In January 2016, Shahshahani started a new job as Legal and Advocacy Director with Project South.   Project South is a Southern-based leadership development organization dedicated to movement building. In her new position, she provides legal support to social justice movements with a focus on immigrants’ rights and defending Muslim and Middle Eastern communities against state repression.

She has been recognized with the 2012 Advocacy Award from the American Immigration Lawyers Association among others.   Her writings have appeared in Al Jazeera America, the Atlanta Journal Constitution, Huffington Post, The Guardian, MSNBC, and Truthout.

“As an immigrant and a Muslim, I am intimately familiar with the human rights issues I am working on. I know justice comes about through grassroots mobilization and movement building. My work as a social justice lawyer and activist is to help support the movement. Winning even small victories for the movement gives me great satisfaction. I get frustrated when we have to fight battles just to maintain the status quo because of current political dynamics.

“I am inspired by freedom fighters throughout history, particularly Palestinians fighting for their human dignity in the most oppressive of circumstances. On my office wall I have pictures of Mohammad Mossadegh, the democratically-elected prime minister of Iran who was toppled in a 1953 CIA-engineered coup because he dared to nationalize Iranian oil and Forough Farrokzad, a pioneering Iranian woman poet who died tragically young but who has left her mark on Iranian literature and the feminist movement.

“In order to sustain myself, I exercise for 1.5 hours every day. Every other day, I run outside. Breathing fresh air and seeing the nature is energizing. I know my limits and try to take at least one day every weekend where I stay home and rejuvenate.   I try to eat healthy home-cooked meals and I usually go out with friends once a week and we enjoy a meal together. I love food and spend considerable time cooking and reading about new restaurants and cafes.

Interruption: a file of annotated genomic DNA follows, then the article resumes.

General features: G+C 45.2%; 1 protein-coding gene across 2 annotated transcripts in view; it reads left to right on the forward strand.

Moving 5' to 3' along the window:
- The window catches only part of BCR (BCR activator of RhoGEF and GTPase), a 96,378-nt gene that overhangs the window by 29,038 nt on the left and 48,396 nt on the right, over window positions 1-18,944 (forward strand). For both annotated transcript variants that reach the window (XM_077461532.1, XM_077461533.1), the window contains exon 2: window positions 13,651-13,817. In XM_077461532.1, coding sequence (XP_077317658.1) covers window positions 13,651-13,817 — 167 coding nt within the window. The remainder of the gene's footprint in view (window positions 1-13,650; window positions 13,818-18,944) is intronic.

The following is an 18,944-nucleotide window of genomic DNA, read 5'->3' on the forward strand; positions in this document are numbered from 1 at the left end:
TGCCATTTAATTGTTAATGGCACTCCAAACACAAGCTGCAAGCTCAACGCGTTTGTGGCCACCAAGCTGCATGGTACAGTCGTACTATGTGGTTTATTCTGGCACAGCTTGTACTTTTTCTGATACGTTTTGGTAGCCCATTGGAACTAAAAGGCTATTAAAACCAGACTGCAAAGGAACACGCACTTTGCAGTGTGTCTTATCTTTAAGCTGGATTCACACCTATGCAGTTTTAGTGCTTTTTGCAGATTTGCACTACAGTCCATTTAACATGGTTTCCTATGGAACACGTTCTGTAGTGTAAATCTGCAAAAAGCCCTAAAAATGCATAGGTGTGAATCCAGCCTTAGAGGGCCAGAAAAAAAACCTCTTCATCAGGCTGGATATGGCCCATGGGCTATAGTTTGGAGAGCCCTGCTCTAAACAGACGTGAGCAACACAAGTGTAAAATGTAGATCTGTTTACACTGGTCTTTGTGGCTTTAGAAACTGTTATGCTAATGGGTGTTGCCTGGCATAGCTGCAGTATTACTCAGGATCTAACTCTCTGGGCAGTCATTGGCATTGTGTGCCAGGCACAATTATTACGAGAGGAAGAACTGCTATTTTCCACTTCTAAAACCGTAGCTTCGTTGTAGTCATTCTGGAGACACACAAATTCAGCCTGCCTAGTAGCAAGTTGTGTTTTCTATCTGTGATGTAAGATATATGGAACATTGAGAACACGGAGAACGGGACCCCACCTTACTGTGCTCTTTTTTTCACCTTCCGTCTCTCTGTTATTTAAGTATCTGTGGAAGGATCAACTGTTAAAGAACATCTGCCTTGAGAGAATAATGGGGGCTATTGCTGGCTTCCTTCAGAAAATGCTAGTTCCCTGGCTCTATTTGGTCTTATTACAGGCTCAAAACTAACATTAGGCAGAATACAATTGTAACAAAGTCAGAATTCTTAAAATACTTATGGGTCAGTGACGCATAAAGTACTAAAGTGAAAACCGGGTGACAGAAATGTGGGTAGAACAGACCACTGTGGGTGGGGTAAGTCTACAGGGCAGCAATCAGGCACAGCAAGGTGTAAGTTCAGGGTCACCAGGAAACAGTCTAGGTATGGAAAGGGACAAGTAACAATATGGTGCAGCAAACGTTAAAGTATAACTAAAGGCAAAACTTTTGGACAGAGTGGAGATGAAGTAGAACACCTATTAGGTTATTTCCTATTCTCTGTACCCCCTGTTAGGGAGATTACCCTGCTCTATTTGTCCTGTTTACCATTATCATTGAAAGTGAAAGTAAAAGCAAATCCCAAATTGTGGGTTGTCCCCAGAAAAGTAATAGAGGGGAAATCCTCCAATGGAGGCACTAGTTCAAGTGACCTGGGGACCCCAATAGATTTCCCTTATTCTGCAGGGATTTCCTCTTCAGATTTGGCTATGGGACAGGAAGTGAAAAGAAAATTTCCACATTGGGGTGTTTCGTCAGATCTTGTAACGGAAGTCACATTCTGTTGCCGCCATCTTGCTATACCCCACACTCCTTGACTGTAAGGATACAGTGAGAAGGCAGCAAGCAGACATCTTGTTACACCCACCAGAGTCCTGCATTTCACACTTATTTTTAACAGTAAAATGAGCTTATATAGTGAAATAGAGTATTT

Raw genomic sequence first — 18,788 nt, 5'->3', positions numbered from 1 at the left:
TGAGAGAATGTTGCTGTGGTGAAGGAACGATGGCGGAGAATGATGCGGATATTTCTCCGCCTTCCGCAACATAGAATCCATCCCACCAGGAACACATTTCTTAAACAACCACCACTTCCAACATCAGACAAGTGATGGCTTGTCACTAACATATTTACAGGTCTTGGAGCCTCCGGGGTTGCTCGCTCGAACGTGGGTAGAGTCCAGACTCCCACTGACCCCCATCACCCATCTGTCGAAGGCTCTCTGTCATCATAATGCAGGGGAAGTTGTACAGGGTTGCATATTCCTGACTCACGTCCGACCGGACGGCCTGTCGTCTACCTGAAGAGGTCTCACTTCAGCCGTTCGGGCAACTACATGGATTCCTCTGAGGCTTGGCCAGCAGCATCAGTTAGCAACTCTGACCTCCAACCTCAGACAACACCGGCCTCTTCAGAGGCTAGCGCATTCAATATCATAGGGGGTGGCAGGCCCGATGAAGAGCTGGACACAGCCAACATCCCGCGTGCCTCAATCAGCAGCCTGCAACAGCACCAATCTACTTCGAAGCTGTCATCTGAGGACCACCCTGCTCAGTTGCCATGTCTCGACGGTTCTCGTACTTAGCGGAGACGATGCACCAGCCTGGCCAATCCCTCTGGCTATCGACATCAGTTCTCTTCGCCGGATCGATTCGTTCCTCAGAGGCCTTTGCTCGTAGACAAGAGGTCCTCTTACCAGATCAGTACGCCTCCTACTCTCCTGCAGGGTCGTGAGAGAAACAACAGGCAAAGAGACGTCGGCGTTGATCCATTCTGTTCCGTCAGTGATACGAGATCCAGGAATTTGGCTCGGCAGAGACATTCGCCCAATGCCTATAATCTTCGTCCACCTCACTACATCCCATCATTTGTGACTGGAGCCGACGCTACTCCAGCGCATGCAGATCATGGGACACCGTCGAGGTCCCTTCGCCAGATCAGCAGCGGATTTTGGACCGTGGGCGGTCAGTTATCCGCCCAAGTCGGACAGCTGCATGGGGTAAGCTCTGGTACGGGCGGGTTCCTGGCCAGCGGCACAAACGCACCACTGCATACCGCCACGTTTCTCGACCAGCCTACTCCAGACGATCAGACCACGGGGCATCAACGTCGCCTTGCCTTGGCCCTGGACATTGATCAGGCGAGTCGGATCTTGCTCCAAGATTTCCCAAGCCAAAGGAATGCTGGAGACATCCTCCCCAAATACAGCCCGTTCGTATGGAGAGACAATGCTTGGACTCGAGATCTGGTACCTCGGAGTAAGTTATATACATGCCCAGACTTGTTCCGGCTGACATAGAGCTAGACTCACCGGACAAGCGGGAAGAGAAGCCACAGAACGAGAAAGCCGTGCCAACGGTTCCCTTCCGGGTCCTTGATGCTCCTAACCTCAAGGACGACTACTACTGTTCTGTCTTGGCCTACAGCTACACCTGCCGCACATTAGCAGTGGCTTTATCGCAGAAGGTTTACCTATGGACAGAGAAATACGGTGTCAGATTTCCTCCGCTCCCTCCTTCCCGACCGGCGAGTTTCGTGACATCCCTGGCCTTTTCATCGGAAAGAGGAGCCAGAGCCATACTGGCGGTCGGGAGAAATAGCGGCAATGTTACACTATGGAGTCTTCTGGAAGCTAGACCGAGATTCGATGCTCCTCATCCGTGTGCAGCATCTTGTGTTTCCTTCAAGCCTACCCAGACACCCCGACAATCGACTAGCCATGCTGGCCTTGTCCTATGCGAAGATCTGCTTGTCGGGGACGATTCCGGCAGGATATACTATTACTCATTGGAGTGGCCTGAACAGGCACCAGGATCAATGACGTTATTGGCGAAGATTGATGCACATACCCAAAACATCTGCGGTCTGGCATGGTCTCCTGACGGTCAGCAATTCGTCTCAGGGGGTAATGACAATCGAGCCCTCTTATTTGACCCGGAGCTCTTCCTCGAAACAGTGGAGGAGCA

“I recommend people read Something Fierce: Memoires of a Revolutionary Daughter. This is a fascinating story about the life of a Chilean young woman who lives with her family underground in various Latin American countries during repressive times in the 1970s and 1980s. She then evolves into a revolutionary herself. It is a captivating story about perseverance and stamina in unbelievably frightening and suffocating times.

“When social justice law students ask me for career advice, I tell them to stick with it. It can be very challenging at the beginning especially and at various points throughout your career financially, emotionally, politically. To get your foot in the door, I would also advise trying to devise a fellowship with an organization you have worked with during law school. Become involved with a social justice organization that provides you with mentorship and a sustaining network; for me, that has been the NLG. The NLG provides great support for progressive folks trying to make it through legal spaces without getting demoralized. Please join and come check us out in NYC, August 3-7!!!”

When critics ask her why she challenges the injustices of the US, she responds, “I live in this country and as such, am most effective at fighting the injustices inflicted by the US government on people here and around the world. This government in particular needs to be held accountable in light of its massive military power, disastrous neoliberal agenda, and history of repression of movements domestically and internationally. I also find inspiration in in this poem by the great Persian poet Sa’adi (which is inscribed on the entrance of the UN):

Human beings are members of a whole,

In creation of one essence and soul.

If one member is afflicted with pain,

Other members uneasy will remain.

If you have no sympathy for human pain,

The name of human you cannot retain!

Bill Quigley teaches law at Loyola University New Orleans and can be reached at quigley77@gmail.com.